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School of Business | Department of Management and International Business | International Business | 2011
Thesis number: 12604
International organizations in the linguistic context of quebec
Author: Sulonen, Julia
Title: International organizations in the linguistic context of quebec
Year: 2011  Language: eng
Department: Department of Management and International Business
Academic subject: International Business
Index terms: kansainväliset yhtiöt; international companies; yritysviestintä; business communication; kielet; languages; strategia; strategy; lainsäädäntö; legislation; Kanada; Canada
Pages: 114
Full text:
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Key terms: Language, language strategy, language laws, bilingualism, corporate language, role of language, context, institutions, regulations
PURPOSE OF THE STUDY This study sets out to investigate the linguistic context of the province of Quebec (Canada) from three angles. Firstly, it examines what components context can be seen to compose of. Secondly, the channels through which these components can influence international companies are explored. The third research goal is to analyze the resulting effects on international organizations’ operations in this context.

DATA The main data source used is qualitative interviews, which were held with companies (3), a university business faculty, and an institutional body. Secondary data from websites and company and governmental publications along with some personal observations are used to complement the interview data.

FRAMEWORK The political-historic context and institutions are distinguished as key components of the Quebecer context. Institutions are further divided as follows: the cultural-cognitive context (influencing organizations through attitudes and mentalities), the normative context (influencing through norms and values), and the regulatory context (influencing through laws and regulations).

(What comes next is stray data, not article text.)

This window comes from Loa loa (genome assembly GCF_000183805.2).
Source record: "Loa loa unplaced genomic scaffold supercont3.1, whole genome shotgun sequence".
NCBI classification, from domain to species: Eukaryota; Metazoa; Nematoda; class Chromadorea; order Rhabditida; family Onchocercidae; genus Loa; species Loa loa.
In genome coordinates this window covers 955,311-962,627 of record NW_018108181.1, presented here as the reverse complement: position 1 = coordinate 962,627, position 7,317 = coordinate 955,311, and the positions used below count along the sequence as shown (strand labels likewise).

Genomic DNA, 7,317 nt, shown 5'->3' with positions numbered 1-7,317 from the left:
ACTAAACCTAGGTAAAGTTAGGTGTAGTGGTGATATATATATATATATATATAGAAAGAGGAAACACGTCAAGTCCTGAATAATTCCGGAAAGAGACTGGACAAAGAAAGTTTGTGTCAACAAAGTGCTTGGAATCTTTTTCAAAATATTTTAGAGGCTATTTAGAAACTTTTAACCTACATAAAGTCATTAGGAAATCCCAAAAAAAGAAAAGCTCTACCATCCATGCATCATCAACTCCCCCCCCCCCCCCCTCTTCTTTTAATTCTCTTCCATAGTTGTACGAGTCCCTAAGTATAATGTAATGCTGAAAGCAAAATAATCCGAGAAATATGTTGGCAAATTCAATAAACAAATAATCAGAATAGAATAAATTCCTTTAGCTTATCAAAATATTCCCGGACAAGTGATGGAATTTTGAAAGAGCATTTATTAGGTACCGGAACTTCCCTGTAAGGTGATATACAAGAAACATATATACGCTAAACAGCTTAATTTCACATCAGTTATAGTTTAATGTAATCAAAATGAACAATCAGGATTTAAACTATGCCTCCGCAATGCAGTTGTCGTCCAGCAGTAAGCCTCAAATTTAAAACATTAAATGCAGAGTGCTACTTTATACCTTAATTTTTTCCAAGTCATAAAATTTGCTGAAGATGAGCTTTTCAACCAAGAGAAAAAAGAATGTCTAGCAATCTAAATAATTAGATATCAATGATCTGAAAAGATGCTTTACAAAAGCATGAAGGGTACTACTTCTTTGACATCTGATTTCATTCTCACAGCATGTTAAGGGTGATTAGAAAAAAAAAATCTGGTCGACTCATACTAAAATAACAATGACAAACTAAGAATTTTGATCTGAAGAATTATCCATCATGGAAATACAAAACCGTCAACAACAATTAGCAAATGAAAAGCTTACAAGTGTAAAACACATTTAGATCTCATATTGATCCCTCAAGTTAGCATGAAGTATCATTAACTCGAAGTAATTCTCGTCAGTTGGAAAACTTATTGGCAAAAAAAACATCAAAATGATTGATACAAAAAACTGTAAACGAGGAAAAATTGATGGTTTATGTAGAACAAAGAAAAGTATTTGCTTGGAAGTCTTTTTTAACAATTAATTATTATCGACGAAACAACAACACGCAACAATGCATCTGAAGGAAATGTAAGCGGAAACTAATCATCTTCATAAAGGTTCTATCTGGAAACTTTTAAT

FINDINGS AND CONCLUSIONS Findings suggest that the political-historic backdrop, involving the longstanding oppression of Francophone rights, has shaped the unique linguistic context of Quebec markedly. In institutions, the cultural-cognitive and normative contexts comprise of i.a. the protective attitudes towards French against the threat of English. The regulatory context is shown to set linguistic limitations to international organizations in the province: the law prohibits the use any other official language than French and demands its dominant position in operations. Having a language strategy in Quebec is therefore challenging. Regardless of the increasing need for proficiency in English, the strict regulations lag behind, restricting international operations and consuming resources. This is perceived by organizations as an entry barrier and a potential reason to move business elsewhere. The mission of the governmental body implementing the language law has not been adjusted to the internationalizing marketplace and is therefore deemed somewhat obsolete. International organizations are faced with linguistic duality; the contradicting demands of the local law and the requirement to conduct global business operations in English. The strength of this duality depends on the organization’s strategic orientation: for those employing local adaptation conformation comes rather naturally, whereas a globally integrated approach is in conflict with the law. The key contributions of this study are the novel, multi-perspective approach combining historical/contemporary, national/provincial, and organizational/institutional angles, and the evaluation of bilingualism in an organizational context, which has remained scarce to date.
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